Party like it’s 1999: Labour Minister Harry Bains joins B.C. Building Trades executive director Tom Sigurdson to celebrate the construction organization’s 50th anniversary, October 2017. (B.C. government)

B.C. VIEWS: Every day is Labour Day for John Horgan’s NDP

Union sign-ups, minimum wage for farm workers on the table

Employers in B.C. are nervously awaiting the results of the B.C. government’s overhaul of the Labour Code, to see if the traditional swings of provincial politics repeat themselves.

Since the minority NDP government took office a year ago, they have seen the shift to a new payroll tax to pay for health care, increases to the minimum wage totalling 34 per cent over four years, phasing out the alcohol server wage, increasing corporate taxes and imposing the first hike in the carbon tax on fuels in seven years.

Now the government is awaiting a report from its appointed committee on whether to do away with secret ballot votes for union certification, prevent employers from communicating with employees during a certification, and generally reverse changes made in 2003 after the B.C. Liberals took office.

Labour Minister Harry Bains tells me the report was delayed for a month at the committee’s request, and should be out shortly. He wouldn’t comment directly on the long-standing demand by the B.C. Federation of Labour and others to do away with secret ballot certification votes, except to say employees should be free to choose “without interference from anybody.”

We’ve seen how that’s going to work in public construction, where every employee will be forced to join one of 19 selected international unions for the duration of the job. One obstacle faced by Bains is that B.C. Green Party leader Andrew Weaver has indicated he won’t support scrapping certification votes.

B.C. Liberal labour critic John Martin isn’t reassured.

“Last year, Andrew Weaver kind of drew a line in the sand on that one, and we did see the NDP back down,” Martin told me. “But since then, there’s been a realization that there’s a lot of huff and bluff from Andrew on that. So I expect them to bring that one in.”

In his mandate letter appointing Bains to cabinet, Premier John Horgan also directed him to update the Employment Standards Act, unchanged since the last years of the previous NDP government. One of the demands made by the union-backed B.C. Employment Standards Coalition is to end the “second-class status” of farmworkers, setting a “minimum-wage floor” that would be imposed on the traditional piece-work rates.

Bains came to politics in 2005 from the United Steelworkers, which you may recall is the U.S.-based union that directly paid top NDP campaign staff for last year’ nail-biter election. That’s not going to happen again, since the NDP and Greens got together to replace union and corporate donations with contributions from taxpayers. It’s kind of like union dues you are being charged by political parties, even if you didn’t join or didn’t vote in the last provincial election.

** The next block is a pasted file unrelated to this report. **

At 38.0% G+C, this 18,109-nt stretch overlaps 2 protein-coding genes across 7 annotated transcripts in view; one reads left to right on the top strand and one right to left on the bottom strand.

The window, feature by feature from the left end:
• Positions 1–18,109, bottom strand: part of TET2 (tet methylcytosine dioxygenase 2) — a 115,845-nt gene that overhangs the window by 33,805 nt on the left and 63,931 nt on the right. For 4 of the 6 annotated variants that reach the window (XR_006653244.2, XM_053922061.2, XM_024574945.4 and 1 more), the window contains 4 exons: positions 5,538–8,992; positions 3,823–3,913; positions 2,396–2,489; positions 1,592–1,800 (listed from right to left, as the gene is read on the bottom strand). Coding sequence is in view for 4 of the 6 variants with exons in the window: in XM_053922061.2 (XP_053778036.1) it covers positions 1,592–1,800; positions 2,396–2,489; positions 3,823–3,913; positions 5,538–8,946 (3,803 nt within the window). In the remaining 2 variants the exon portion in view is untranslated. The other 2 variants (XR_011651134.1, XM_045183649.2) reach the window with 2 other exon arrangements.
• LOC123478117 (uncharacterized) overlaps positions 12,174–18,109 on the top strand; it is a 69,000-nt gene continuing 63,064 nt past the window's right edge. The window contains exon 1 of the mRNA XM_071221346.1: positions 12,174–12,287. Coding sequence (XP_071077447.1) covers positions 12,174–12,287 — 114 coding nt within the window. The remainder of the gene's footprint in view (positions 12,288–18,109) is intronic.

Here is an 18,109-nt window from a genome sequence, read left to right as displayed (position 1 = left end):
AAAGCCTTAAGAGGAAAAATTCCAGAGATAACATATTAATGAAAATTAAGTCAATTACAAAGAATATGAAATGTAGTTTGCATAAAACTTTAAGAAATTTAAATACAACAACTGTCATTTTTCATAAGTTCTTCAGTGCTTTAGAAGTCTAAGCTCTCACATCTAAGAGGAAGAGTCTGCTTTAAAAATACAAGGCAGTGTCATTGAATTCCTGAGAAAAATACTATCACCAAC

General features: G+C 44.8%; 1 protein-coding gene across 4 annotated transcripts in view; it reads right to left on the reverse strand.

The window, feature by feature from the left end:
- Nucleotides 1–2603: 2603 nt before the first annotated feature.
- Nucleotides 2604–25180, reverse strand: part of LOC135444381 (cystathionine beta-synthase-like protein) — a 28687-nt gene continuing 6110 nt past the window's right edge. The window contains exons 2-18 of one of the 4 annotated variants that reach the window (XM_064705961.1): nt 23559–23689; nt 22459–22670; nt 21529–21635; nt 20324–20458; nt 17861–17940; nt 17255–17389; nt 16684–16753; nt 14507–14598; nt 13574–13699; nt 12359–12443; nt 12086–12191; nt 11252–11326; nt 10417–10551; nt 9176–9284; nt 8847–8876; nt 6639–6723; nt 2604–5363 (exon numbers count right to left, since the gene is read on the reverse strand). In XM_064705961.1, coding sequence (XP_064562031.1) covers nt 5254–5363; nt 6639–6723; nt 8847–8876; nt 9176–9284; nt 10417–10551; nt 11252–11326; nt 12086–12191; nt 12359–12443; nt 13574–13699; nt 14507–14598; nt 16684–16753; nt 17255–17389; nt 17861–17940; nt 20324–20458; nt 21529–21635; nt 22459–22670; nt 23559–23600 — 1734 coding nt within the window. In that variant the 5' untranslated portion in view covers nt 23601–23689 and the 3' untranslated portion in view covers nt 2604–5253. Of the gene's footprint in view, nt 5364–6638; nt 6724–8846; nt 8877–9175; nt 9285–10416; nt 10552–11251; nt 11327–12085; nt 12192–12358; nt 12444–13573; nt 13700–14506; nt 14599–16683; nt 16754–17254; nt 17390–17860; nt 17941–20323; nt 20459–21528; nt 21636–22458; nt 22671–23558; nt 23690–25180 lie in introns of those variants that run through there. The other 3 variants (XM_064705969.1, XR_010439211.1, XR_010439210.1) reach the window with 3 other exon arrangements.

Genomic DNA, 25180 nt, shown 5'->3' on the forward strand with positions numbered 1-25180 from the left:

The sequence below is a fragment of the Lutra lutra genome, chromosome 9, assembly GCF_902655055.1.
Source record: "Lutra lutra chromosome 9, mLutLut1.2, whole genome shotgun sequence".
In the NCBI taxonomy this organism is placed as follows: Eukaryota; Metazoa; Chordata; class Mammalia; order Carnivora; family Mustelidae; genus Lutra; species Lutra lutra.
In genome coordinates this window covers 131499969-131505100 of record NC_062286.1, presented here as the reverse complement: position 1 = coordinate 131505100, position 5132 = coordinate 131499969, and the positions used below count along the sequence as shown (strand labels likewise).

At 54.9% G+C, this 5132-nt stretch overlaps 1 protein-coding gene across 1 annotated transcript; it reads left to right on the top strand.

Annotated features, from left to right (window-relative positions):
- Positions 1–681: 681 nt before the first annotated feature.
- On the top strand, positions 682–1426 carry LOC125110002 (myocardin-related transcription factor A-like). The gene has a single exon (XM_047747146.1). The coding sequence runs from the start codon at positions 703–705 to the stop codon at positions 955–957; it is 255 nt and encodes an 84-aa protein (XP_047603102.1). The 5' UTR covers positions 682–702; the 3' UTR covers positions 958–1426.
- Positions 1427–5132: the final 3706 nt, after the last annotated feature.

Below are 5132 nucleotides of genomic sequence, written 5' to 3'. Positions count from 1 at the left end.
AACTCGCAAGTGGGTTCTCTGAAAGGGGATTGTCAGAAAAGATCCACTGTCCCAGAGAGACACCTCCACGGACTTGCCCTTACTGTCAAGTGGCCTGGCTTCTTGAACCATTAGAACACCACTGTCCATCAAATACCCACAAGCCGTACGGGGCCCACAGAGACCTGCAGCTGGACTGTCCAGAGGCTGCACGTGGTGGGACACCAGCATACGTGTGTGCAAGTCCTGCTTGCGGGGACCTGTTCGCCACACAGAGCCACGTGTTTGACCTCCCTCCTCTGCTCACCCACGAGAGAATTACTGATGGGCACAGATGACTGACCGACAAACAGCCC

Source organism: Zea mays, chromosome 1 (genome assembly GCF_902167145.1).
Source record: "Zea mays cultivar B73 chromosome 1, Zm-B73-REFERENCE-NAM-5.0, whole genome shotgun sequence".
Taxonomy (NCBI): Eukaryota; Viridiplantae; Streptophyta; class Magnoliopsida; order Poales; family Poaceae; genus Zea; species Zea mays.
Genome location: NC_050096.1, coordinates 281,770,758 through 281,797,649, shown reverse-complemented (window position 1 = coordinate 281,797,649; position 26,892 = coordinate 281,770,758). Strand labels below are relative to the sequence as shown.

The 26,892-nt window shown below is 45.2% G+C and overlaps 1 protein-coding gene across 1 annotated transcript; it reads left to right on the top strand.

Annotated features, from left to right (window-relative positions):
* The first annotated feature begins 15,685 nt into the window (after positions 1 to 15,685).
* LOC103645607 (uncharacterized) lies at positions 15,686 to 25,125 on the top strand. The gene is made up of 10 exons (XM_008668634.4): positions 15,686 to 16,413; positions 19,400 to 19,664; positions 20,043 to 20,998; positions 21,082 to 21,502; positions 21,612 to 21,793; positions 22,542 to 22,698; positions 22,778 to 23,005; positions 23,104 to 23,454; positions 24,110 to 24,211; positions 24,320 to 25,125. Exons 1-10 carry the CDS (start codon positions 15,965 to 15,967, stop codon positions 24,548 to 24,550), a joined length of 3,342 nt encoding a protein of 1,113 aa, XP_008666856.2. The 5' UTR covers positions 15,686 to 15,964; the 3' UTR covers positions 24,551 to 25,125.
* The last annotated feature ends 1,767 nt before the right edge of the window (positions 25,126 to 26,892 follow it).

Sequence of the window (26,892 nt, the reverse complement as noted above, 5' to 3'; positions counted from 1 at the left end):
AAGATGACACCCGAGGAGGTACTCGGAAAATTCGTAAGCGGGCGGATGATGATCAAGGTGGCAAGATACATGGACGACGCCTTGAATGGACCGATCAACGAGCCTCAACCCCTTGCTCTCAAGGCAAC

Bains assures me he is sensitive to the needs of business, and the cumulative effects of various policies such as the payroll tax and minimum wage.

“When [business and labour] work together they create wealth,” Bains said. “That’s the kind of business environment that I would like to facilitate, working with them both.

“I think we are in a good position to do that. We have a strong economy, we have a lot more jobs than there are people.”

As was confirmed last week by audited financial statements, B.C. managed a big surplus for the fiscal year that ended in March, despite $3 billion in additional spending by the new government.

One thing for sure about good economic times, they don’t last forever.

Tom Fletcher is B.C. legislature reporter and columnist for Black Press. Email: tfletcher@blackpress.ca


@tomfletcherbc
tfletcher@blackpress.ca

Like us on Facebook and follow us on Twitter.

Just Posted

Annual Chilliwack Community Services event whisks guests off to “Versailles”

Secret Soiree has become a major fundraiser for programming and services

Chilliwack Chiefs clinch first place with win over Prince George

The Chiefs were out-shot 36-13 but goalie Daniel Chenard was superb in a battle of the BCHL’s best.

New Chilliwack YMCA was ‘worth the wait’ say visitors

Family Day will mark officially opening for new building, after sneak peek tours on Saturday

Nanaimo Clippers goalie steals a win from Chilliwack Chiefs

Landon Pavlisin was outstanding in the Clipper net, leading Nanaimo to a 2-1 road victory.

Trudeau’s principal secretary, Gerald Butts, resigns amid SNC-Lavalin furor

Butts categorically denies the accusation that he or anyone else in the PMO improperly pressured former attorney general Jody Wilson-Raybould

Aaron Pritchett and George Canyon to headline Gone Country concert in Cloverdale this summer

‘Early bird tickets on sale via Twins Cancer Fundraising website

Lost a ring? This B.C. man will find it for you

Chris Turner founded The Ring Finders, an international directory of metal detector hobbyists

Poverty coalition has high hopes for B.C. poverty reduction strategy

Funding allocation expected to be released with 2019 budget

‘How did we get here?’: B.C. mom of transplant recipient worries about measles outbreaks

Addison, 7, cannot get a live vaccine because she has a heart transplant

NDP Leader Jagmeet Singh calls for public inquiry over SNC-Lavalin questions

Vancouver member of Parliament Jody Wilson-Raybould resigned from cabinet last week

Canadian airlines waiting for guidance from Ottawa over X gender option

Major U.S. airlines said they will change their process so passengers can identify themselves along non-binary lines

UPDATE: Plane flips over at Pitt Meadows airport

The pilot and lone occupant exited the aircraft on his own and uninjured.

Moose Hide campaign takes message to Canadian schools

Campaign launches new K-12 education platform

Most Read